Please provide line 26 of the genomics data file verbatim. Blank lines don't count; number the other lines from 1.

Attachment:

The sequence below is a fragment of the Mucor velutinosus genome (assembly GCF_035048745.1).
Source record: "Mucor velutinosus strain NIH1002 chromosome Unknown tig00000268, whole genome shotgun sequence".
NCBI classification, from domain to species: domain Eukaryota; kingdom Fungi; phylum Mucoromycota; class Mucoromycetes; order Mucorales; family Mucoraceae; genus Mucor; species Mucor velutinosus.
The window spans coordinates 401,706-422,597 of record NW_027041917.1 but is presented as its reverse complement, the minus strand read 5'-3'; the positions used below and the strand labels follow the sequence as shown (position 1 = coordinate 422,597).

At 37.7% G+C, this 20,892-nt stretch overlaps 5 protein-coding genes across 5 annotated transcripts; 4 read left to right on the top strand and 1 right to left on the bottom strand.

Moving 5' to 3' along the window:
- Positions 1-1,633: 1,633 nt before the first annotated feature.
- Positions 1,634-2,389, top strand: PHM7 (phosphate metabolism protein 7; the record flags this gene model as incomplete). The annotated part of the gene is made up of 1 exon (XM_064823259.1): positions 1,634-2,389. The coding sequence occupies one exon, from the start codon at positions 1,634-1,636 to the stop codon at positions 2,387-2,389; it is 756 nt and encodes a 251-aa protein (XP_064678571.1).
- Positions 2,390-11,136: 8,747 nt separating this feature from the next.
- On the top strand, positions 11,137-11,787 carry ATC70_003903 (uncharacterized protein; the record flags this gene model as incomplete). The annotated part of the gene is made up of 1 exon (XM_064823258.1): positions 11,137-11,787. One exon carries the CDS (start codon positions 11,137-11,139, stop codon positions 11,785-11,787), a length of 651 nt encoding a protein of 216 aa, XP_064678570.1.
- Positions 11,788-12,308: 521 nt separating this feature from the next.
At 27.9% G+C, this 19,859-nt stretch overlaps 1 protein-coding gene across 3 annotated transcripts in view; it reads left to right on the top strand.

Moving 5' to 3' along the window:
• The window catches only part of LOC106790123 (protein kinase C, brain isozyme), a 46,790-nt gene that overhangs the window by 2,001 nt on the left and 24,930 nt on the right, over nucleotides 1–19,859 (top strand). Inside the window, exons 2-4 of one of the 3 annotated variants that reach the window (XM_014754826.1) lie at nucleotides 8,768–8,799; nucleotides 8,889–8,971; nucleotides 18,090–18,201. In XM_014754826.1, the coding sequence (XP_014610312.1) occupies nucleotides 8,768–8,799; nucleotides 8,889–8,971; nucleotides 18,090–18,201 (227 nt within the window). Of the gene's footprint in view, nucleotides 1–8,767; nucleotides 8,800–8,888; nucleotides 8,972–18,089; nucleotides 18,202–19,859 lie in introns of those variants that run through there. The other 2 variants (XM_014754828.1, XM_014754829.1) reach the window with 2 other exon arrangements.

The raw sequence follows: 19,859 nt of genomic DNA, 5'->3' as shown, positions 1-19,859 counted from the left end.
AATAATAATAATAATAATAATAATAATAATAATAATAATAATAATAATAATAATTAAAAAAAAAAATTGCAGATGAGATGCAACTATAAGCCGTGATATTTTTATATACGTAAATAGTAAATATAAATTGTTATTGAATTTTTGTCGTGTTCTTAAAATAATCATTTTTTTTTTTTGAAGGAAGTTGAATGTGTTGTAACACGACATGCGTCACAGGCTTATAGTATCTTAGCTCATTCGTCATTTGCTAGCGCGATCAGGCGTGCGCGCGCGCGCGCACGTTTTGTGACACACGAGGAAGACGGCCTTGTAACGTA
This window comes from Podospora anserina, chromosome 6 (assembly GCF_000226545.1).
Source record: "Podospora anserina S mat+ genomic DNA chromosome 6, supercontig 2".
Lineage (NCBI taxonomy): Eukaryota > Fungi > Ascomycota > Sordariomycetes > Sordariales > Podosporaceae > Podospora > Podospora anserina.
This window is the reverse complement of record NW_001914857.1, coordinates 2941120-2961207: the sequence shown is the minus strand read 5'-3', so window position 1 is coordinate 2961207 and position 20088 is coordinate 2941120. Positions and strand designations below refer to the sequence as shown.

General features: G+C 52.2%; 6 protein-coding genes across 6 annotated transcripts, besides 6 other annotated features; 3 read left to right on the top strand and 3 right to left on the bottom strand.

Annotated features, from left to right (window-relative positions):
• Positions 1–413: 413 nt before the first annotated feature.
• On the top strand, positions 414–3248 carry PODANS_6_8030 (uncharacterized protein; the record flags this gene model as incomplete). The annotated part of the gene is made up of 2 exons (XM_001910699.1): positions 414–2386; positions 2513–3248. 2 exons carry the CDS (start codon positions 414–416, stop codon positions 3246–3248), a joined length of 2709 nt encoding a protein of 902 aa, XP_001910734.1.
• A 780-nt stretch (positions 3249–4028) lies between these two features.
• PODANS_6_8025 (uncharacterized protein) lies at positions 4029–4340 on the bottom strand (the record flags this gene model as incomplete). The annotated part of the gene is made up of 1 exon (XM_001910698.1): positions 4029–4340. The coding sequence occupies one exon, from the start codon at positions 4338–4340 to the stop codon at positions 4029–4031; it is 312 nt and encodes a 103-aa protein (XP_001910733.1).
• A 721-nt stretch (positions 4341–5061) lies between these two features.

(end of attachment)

• PODANS_6_8025 (uncharacterized protein) lies at positions 4029–4340 on the bottom strand (the record flags this gene model as incomplete). The annotated part of the gene is made up of 1 exon (XM_001910698.1): positions 4029–4340. The coding sequence occupies one exon, from the start codon at positions 4338–4340 to the stop codon at positions 4029–4031; it is 312 nt and encodes a 103-aa protein (XP_001910733.1).